It is no coincidence that her first line, “Y’all haters corny with that illuminati mess,” both doubles as a refutation of the conspiracy theory of her involvement with a secret Satanic society as well as an embrace of an African religion that has long been demonized by church folks. Beyoncé is here to reclaim all the aspects of black life that have been rendered as deviant, as waste, as toxic, as destructive. She will conjure it, remix it and remind us of the inherent value of black lives (and why they matter).
The first thing I immediately thought when I saw Beyoncé's “Formation” was that some folks ruts – “roots” – would show. You know, ruts: biases, fears of lineage, missing genealogies, shit like that. And folks don’t like their ruts or their slip showing. Beyoncé showed er’body’s slip, parasol, skeeta bite scars, and conjuring grandmamma essence in this video. And it was scary. Downright gothic. That is, of course, unless you’re southern – by affiliation or blood and maybe hot sauce preference – and your ruts are ALWAYS showing because there was no reason to hide them in the first place.
-Dr. Regina Bradley, Getting in Line: Working Through Beyonce’s “Formation”
The Conjure Woman is an unearthing, a powerful presence who refuses to be forgotten, multiplicitous. Part trauma, part joy, part past, part present, and more importantly, a combination of a future, an identity of sole authorship, etched on every part of her humanity. Dr. Regina Bradley (Red Clay Scholar) beautifully breaks down Beyoncé as a Conjure Woman and the speculative, particularly in Beyoncé's "Formation," connecting spaces with reclamation, colors in the artists' attire and use of supporting players in their own division within the whole (the little boy in the hoodie) speak of deities. This reading is cold water on your face before sunrise. "Formation" aligns the forgotten. The possessors who move our thoughts and actions forward, carrying the weight of what's not to be forgotten. Those who have passed on to another life beyond the material.
A Conjure Woman is a "trickster" "folkloric figure" "taking West African religious practices and marrying some of them with Christianity and as a specific way in which African Americans practice their spirituality." Scholar Kameelah Martin notes, "a conjurer includes, but is certainly not limited to root workers, fortune tellers, midwives, herbalists, hoodoo doctors, voodoo queens, spiritual mediums, persons born with a caul, or second sight, and others who are gifted with verbal or visual communication with the spirit world. The term conjure woman, then, works as an umbrella term for the various forms of healing and spiritual practices with expressly African derivations that appear in African American literature."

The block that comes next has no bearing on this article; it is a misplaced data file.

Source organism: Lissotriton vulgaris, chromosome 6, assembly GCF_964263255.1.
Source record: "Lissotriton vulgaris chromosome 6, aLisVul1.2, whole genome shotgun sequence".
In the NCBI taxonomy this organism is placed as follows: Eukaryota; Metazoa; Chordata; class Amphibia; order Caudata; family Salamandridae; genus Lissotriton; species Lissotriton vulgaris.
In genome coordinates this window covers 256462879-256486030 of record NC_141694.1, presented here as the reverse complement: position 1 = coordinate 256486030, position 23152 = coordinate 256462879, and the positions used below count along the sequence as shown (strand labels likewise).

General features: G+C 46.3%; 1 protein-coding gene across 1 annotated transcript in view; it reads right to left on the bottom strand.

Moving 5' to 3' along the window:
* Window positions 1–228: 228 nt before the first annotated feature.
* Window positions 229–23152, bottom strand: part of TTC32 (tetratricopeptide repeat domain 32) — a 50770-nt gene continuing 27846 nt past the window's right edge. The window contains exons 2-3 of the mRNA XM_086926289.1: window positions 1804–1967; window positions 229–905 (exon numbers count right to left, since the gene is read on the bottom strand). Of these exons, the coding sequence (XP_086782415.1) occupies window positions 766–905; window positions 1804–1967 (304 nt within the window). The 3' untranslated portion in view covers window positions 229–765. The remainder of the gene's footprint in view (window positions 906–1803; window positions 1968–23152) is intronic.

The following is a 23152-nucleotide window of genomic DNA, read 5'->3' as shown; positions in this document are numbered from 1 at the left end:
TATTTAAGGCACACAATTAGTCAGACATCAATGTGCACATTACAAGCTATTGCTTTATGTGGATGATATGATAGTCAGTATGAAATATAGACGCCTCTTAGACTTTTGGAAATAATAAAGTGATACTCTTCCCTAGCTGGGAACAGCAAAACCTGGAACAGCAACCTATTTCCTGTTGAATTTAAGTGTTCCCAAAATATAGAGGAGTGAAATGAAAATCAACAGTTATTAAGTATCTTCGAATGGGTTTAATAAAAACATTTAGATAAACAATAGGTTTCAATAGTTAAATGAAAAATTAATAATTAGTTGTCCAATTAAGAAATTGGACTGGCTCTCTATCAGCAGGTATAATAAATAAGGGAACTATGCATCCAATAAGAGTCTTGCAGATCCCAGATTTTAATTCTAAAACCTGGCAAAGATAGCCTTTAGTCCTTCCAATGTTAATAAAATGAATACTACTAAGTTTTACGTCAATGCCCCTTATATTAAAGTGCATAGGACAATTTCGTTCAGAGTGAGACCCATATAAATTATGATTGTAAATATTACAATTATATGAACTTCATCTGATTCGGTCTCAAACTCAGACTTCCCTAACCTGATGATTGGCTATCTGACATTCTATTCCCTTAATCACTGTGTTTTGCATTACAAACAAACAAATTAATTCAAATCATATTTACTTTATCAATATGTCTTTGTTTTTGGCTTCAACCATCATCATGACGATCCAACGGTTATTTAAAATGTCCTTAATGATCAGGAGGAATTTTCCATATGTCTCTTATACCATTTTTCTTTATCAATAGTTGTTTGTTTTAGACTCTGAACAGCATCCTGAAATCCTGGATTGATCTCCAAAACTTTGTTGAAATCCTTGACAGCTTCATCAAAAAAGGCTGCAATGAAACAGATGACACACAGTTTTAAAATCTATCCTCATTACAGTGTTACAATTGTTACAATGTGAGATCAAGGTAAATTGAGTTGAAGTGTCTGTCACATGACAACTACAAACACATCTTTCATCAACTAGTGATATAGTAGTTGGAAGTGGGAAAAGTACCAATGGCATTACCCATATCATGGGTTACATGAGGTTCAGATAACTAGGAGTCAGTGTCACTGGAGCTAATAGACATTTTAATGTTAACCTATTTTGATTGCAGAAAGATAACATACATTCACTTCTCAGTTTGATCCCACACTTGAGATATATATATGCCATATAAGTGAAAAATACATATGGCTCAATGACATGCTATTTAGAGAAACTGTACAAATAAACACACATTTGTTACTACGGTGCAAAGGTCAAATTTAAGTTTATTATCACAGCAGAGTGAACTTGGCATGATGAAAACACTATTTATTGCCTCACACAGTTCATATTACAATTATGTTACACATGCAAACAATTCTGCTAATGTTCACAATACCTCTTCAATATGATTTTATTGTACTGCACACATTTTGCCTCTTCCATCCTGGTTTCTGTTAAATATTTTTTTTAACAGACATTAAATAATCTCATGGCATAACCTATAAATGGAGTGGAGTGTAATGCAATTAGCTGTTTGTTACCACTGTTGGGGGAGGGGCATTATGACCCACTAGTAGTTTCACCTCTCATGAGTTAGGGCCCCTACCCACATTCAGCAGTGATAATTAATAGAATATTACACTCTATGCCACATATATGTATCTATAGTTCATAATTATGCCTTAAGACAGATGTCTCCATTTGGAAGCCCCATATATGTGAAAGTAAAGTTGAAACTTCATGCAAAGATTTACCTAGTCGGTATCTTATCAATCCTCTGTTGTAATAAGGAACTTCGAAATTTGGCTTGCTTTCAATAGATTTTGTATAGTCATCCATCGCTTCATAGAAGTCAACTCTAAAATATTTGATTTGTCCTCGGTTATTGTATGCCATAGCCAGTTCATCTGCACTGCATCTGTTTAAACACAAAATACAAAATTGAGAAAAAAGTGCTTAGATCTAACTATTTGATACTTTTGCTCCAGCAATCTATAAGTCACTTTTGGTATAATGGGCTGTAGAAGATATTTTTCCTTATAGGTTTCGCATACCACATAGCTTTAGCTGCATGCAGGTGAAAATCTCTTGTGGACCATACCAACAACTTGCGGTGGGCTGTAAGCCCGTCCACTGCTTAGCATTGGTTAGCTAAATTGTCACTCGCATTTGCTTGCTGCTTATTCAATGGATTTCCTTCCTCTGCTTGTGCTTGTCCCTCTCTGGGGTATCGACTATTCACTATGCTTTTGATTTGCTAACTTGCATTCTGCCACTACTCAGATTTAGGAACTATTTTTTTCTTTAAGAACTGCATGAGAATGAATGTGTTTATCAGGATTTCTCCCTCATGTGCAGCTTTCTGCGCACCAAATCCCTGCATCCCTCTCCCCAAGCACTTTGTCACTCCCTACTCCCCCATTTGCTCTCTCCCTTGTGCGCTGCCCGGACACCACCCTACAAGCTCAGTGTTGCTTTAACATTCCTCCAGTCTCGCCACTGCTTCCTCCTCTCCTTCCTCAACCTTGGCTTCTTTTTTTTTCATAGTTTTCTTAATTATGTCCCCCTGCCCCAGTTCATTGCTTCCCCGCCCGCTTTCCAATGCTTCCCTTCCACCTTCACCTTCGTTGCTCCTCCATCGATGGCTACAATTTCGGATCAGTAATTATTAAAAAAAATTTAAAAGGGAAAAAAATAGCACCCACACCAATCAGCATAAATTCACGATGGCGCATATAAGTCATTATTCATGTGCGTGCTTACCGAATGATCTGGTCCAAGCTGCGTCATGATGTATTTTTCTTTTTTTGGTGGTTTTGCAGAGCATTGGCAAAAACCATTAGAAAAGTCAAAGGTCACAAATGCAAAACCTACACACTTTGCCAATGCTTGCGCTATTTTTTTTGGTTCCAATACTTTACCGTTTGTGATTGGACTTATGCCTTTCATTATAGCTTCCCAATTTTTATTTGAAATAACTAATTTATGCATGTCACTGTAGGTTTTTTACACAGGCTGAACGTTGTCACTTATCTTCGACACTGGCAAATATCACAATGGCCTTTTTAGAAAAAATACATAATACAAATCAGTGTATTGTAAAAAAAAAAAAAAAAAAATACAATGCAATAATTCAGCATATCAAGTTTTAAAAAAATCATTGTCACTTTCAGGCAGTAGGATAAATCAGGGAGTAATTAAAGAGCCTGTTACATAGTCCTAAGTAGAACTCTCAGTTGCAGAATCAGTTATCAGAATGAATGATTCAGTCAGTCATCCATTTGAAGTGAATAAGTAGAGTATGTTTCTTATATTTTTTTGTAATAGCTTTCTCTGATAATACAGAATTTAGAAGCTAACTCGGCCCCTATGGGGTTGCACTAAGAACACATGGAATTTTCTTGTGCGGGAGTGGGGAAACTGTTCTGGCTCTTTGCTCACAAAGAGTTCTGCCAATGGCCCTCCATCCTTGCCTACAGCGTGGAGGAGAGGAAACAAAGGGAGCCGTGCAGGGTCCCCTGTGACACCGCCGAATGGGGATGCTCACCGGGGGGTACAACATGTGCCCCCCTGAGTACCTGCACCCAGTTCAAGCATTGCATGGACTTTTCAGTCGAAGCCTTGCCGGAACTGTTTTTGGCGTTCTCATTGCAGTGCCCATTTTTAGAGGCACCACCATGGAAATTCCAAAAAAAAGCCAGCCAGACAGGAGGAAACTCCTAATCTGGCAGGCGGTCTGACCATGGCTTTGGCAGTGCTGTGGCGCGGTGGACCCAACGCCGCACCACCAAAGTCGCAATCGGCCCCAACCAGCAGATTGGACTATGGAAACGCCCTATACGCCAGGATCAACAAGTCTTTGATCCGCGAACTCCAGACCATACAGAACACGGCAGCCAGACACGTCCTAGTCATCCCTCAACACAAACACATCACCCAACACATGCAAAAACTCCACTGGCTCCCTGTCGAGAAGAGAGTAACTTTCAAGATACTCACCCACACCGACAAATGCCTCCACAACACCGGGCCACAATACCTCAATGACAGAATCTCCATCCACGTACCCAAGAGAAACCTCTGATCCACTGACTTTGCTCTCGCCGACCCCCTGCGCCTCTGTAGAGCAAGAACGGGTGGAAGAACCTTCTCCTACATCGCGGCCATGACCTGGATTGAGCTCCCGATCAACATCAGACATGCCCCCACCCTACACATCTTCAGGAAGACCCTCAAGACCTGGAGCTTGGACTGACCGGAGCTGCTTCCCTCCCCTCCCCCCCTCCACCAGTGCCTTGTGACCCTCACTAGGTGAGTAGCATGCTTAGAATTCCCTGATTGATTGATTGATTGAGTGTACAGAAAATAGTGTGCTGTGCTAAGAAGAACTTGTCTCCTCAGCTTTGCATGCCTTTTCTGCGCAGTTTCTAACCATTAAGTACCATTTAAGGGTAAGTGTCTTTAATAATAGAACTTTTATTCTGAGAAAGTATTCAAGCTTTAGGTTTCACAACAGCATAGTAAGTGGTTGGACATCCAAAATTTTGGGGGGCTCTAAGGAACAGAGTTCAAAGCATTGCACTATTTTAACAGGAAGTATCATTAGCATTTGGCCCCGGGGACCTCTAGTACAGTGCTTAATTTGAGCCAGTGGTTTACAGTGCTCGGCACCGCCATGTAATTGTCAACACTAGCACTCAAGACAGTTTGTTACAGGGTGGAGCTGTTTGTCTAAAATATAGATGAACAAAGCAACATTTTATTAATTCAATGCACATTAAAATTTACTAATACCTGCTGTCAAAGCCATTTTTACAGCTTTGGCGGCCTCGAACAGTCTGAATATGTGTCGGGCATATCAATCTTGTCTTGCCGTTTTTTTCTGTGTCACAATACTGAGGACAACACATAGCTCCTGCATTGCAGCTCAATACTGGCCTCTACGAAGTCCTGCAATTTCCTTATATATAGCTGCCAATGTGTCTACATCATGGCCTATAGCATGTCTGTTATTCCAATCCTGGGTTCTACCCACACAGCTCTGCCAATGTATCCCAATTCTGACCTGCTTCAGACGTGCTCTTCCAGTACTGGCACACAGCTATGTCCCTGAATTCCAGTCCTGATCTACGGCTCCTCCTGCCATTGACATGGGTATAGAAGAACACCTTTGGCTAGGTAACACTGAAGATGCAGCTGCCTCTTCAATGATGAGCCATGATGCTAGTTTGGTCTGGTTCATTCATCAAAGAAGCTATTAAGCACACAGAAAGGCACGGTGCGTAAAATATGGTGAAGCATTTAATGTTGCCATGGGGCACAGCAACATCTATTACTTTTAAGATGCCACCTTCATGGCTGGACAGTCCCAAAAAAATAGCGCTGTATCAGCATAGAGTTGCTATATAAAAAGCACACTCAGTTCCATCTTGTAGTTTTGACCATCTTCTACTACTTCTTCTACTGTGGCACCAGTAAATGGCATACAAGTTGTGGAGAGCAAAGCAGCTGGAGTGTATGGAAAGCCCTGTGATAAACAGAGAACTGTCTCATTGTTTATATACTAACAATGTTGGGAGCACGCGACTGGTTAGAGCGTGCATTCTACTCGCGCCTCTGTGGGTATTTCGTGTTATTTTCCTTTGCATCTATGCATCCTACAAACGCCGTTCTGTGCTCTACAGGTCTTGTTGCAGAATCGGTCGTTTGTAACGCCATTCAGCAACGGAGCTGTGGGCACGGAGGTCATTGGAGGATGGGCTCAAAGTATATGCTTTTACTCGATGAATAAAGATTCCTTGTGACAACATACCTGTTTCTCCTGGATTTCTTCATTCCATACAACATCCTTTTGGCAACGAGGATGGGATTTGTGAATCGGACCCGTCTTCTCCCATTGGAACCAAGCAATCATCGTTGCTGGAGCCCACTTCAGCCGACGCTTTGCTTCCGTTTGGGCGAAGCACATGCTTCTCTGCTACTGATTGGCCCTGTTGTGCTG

The Conjure Woman In Literature
Chesya Burke offers an introductory list of novels to check out for fictional depictions of The Conjure Woman:
The Conjure Woman, Charles W. Chestnutt
Jonah's Gourd Vine, Zora Neale Hurston
Aunt Sara's Wooden God, Mercedes Gilbert
The Conjure Man Dies, Rudolph Fisher
Song Of Solomon, Toni Morrison
Mojo Hand, J.J. Phillips
The Salt Eaters, Toni Cade Bambara
Voodoo Dreams, Jewell Parker Rhodes
Additional narrative sources:
Mama Day, Gloria Naylor
Sula, Toni Morrison
Binti, Nnedi Okorafor
The Conjure Woman (& Man) In Popular Film & Television
This link is a visual library of film and television Conjure characters:
Author Eden Royce provides a great overview about Southern conjure magic. There are three major facts to consider:
- "Hoodoo is not voodoo. Voodoo is a religion practiced alongside Catholicism. Hoodoo is a multi-generational spiritual and magical practice."
- Southern conjure blends "African, Native American, and European magic systems."
- Conjure magic was initially used for protection and luck.
Eden proposes another way of portraying this practice in our current media landscape:
I’d really like to see one that showed the original intent of this folk magic. One that showed another side of conjure. The side where women are strong and powerful, but with an elegance and grace under fire. Women who helped each other and worked their magic for the greater good. In reality, male and female workers of hoodoo, conjure, root—whatever term you want to use—are normal people who hold jobs, pay taxes, raise families, and are compensated well for their talents. Even so, don’t cross them. Or they may cross you.
Conjure Woman Archetype: A History
UTSA's New Course On Black Feminism
Misconceptions About Southern Conjure Magic by Eden Royce
Beyoncé as Conjure Woman: Reclaiming the Magic of Black Lives (That) Matter
Conjuring Moments And Other Such Hoodoo: African American Women & Spirit Work by Kameelah Martin
Black Magic: Religion and the African American Conjuring Tradition by Yvonne P. Chireau